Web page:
|Committee||Energy and Natural Resources|
|Date||April 21, 2009 (111th Congress, 1st Session)|
|Staff Contact||Adam Hepburn|
S. 39 is being considered on the floor under suspension of the rules, requiring a two-thirds majority vote for passage, on April 21, 2009. This legislation was introduced by Sen. McCain (R-AZ) on January 6, 2009, and passed the Senate by unanimous consent on March 12, 2009.
S. 39 would repeal the so-called "Bennett Freeze," which prohibits land or property development or improvements on land in Arizona on the western edge of the Navajo Nation. The prohibition was passed into law in 1966, while the Hopi and Navajo tribes were in a dispute over the ownership of the land.
The Bennett Freeze was enacted in 1966, during a decades long land dispute between the Hopi and Navajo Indian Tribes. The freeze was originally enacted by the head of the Bureau of Indian Affairs Robert Bennett, in an effort to keep the tribes from altering land that was under dispute. As a result of the freeze, the tribes were banned from building on their property, constructing new homes, schools, or hospitals, or building new roads. In 2006, the two tribes came to an agreement to settle all outstanding litigation in the disagreement and end the land dispute. Both tribes agreed to lift the Bennett Freeze, but legislative action is required to remove the restriction from U.S. code.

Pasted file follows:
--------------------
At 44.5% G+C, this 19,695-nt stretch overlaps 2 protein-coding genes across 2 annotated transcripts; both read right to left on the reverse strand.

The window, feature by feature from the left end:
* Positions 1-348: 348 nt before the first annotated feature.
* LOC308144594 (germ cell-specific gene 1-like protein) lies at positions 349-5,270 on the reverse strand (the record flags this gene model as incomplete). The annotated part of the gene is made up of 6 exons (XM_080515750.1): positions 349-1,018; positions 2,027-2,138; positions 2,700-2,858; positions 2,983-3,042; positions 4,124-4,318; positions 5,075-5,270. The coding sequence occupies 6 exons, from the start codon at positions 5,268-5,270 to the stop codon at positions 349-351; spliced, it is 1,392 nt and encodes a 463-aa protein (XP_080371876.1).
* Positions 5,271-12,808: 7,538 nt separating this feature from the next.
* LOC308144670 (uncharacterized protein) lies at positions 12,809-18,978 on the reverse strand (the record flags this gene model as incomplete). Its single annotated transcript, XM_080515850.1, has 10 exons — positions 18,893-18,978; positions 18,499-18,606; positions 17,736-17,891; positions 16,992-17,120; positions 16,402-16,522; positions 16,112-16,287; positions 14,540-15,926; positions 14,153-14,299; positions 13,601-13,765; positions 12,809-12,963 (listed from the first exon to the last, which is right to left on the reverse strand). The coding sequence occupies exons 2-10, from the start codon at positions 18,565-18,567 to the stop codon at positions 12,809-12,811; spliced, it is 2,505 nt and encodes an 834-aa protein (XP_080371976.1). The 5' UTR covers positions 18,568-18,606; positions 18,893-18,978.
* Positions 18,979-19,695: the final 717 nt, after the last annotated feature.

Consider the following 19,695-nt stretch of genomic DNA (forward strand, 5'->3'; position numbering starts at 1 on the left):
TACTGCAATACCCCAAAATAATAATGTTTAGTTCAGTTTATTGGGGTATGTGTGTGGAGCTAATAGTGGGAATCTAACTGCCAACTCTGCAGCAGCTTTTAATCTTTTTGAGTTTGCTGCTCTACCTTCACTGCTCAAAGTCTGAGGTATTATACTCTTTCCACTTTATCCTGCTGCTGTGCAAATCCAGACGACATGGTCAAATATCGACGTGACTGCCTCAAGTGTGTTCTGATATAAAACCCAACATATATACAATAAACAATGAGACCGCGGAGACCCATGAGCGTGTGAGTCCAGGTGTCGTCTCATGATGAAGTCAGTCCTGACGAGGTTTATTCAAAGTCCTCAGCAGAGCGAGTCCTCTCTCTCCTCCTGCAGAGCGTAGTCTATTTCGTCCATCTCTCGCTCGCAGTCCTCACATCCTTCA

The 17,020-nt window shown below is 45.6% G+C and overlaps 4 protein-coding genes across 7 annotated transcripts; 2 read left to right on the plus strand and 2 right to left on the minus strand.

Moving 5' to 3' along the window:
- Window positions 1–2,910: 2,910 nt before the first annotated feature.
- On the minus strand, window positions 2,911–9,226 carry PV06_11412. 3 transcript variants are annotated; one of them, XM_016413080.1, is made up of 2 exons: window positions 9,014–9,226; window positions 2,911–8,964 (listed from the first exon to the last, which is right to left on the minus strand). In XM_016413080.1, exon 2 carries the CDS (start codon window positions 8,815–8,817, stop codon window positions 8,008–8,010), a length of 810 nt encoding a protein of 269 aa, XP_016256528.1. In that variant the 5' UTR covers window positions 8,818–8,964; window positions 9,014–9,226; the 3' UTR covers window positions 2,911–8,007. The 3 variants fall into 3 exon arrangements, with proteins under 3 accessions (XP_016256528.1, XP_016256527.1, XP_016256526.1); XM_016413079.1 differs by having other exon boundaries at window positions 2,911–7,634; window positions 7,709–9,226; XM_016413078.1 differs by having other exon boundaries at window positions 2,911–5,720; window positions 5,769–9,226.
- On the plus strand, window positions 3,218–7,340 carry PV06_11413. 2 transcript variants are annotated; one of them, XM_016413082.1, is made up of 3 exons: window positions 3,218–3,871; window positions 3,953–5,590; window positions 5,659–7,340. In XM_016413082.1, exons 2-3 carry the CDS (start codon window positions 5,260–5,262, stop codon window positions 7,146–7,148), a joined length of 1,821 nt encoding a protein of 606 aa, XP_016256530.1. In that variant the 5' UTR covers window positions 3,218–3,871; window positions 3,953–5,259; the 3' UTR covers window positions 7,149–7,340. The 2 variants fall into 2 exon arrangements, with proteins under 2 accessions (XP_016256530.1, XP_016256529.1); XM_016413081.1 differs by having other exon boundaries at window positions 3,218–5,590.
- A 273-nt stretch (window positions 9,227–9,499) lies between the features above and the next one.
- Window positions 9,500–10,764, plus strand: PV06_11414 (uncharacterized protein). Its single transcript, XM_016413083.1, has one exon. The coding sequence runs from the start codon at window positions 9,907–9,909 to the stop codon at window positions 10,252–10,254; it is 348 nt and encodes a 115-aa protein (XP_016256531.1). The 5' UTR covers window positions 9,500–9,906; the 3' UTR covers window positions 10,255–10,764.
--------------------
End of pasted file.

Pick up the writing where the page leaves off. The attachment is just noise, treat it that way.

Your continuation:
A CBO score for S. 39 was not available, but the legislation does not authorize any new appropriations or spending.